Someone named Jay Newton-Small has written a piece for Time, linked on Yahoo’s home page, which offers an absolutely mind-boggling summation of yesterday’s primaries.
Apparently, in a few of the primaries, the incumbent Republicans won. Some of those incumbent Republicans were the ones supported by GOP establishment, rather than the Tea Party movement (whatever it exactly is, and I’m still not sure exactly what it is except a convenient target for liberals to make obscene comments and straw man arguments against).
Joe Wilson and Jim DeMint won the nominations for re-election by landslides. While both are incumbents, both are huge in the “Tea Party” side of things, and both are known for bucking the rules of DC Decorum.
The article tries to say that Nikki Haley is an “establishment” candidate. She’s got the support of Sarah Palin and the Tea Party folks. Yes, she’s also supported by Jenny Sanford, but Nikki’s a lowly state representative who’s also non-white and a woman in a state that is still dominated by the sociopathic White, Episcopalian, Charlestonian good-old boy network embodied in Mark Sanford and Andre Bauer.
You can hardly say SC’s gubernatorial primary was anything for or against “incumbents,” since there was no incumbent. The closest thing to an incumbent was the aforementioned Lt. Gov. Bauer, who suffered a landslide loss, coming in far behind his many challengers.
And the Tea Party is a grassroots movement, though to liberals it’s the Second Coming of Karl Rove, so it really is unclear what the Tea Party is or stands for, and it comes off sounding like GOP only louder.
The same fissures that divide Republicans already can be seen even with those who identify with the Tea Parties, particularly when it comes to “patriotism” and war: are Tea Parties essentially a new wave of libertarianism, supporting a paleoconservative opposition to globalism and emphasis on protecting our own country? Or are they represented by mainstream Republican war hawking and jingoism? I honestly don’t know, since I’ve never been to a Tea Party Rally, and from what I’ve read online, the people involved themselves don’t seem to know.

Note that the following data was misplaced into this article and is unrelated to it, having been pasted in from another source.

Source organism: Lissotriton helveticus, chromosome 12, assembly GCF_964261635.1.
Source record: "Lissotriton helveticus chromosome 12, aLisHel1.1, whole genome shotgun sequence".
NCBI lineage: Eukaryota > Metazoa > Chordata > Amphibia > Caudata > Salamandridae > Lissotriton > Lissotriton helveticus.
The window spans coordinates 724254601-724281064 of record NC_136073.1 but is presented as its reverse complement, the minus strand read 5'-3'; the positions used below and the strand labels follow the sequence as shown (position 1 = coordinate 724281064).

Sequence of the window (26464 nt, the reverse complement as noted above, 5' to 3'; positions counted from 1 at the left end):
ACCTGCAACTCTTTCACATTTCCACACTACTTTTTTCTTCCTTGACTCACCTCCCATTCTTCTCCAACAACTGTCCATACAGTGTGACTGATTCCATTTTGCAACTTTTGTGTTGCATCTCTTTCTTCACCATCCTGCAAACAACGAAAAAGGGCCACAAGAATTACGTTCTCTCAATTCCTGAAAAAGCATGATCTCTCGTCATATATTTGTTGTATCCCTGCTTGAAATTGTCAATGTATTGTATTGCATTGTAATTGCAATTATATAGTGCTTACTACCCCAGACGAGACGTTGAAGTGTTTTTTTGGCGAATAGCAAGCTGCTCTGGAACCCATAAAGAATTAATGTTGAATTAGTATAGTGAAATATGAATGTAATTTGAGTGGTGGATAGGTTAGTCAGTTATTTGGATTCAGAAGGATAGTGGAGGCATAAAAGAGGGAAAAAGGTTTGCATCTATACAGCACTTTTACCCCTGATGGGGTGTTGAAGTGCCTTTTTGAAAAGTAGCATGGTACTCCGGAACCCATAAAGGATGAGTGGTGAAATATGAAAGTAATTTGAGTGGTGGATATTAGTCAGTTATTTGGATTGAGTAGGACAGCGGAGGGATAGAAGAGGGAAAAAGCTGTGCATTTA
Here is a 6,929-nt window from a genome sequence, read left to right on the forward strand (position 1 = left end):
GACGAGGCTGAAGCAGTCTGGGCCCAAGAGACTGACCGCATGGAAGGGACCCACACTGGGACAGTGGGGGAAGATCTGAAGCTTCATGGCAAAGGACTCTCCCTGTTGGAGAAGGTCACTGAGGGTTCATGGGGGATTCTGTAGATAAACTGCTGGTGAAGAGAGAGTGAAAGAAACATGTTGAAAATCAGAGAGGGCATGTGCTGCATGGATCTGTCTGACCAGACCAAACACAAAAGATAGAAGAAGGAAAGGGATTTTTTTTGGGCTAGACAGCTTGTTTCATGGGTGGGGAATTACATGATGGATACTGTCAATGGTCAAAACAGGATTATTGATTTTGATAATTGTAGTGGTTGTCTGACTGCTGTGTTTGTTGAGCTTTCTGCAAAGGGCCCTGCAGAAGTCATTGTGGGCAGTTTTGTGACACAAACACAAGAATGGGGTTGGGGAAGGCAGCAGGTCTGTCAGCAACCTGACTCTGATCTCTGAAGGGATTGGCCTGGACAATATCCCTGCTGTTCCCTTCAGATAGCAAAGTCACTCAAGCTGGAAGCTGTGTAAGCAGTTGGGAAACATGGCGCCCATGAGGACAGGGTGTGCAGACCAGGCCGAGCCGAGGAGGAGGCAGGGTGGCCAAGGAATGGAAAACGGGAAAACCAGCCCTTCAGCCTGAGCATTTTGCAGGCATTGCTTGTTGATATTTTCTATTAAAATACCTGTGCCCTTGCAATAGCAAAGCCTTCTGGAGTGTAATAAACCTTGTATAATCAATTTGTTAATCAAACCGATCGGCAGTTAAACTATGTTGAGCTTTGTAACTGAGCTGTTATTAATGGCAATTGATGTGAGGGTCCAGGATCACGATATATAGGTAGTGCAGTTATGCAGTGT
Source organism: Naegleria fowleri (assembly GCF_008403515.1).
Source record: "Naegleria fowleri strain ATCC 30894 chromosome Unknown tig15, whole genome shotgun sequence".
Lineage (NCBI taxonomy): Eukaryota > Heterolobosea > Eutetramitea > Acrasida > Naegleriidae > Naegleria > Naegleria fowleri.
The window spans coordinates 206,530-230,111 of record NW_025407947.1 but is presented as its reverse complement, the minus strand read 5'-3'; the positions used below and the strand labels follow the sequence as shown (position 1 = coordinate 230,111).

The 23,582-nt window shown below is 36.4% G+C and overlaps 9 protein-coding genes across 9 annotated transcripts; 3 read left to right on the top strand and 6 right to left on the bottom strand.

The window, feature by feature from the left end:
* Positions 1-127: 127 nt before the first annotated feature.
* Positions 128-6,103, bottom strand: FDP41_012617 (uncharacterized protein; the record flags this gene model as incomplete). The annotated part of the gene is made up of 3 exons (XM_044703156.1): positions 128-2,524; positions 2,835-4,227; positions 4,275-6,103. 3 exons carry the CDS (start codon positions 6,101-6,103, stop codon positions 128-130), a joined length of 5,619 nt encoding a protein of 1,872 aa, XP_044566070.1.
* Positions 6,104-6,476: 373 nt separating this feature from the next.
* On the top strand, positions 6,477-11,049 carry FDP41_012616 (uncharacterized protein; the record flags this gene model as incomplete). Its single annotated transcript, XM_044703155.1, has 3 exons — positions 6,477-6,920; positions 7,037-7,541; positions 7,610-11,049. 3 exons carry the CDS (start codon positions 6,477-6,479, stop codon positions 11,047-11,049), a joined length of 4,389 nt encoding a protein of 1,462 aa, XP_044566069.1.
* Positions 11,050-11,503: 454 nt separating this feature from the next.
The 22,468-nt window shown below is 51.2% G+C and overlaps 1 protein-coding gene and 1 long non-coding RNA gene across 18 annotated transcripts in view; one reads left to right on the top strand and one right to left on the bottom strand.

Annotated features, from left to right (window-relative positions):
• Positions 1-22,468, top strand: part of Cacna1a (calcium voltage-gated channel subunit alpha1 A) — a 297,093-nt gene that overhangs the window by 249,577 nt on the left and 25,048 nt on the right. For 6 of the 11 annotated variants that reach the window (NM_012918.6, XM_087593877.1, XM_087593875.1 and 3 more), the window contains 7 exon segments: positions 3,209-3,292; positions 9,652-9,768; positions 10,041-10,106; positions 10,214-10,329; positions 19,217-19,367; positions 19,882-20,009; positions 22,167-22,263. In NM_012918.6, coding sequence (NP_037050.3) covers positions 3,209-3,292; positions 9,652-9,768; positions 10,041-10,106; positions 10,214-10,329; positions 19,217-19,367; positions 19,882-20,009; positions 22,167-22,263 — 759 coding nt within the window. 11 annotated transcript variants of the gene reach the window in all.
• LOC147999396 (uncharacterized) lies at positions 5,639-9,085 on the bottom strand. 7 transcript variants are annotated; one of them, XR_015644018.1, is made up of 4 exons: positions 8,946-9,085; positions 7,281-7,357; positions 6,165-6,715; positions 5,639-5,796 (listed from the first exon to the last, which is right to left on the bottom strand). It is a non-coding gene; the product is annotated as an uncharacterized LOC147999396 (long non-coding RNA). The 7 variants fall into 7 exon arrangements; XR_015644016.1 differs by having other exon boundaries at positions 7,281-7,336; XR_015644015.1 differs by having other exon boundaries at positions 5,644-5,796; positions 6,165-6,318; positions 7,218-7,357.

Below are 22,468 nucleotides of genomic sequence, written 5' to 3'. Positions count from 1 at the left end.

Right now, all we have is a primary election, and the only trends we can look at are state by state. I mean, if Arnold Schwarzeneggar–whom one commentator said would be a Communist in many “blue states”–can be Republican governor of California, how can California’s Republican primaries be indicative of other states?
The real issue should not be who won but voter turnout. While South Carolina is generally a “Red State,” Richland County is generally considered a “Blue County”–it’s urban, and has a high African American population.
While Joe Wilson gets a lot of support nationwide for his infamous “You Lie” statement, I’ve heard a lot of anger against him in these parts. I’ve had several papers by African American students condemning him. I would expect that to show up in the general election, not the primary. However, there was a huge Republican turnout in Richland County, with a very low Democrat turnout.
This would seem to indicate where the real anger lies, by which parties are getting the overall votes in the primaries.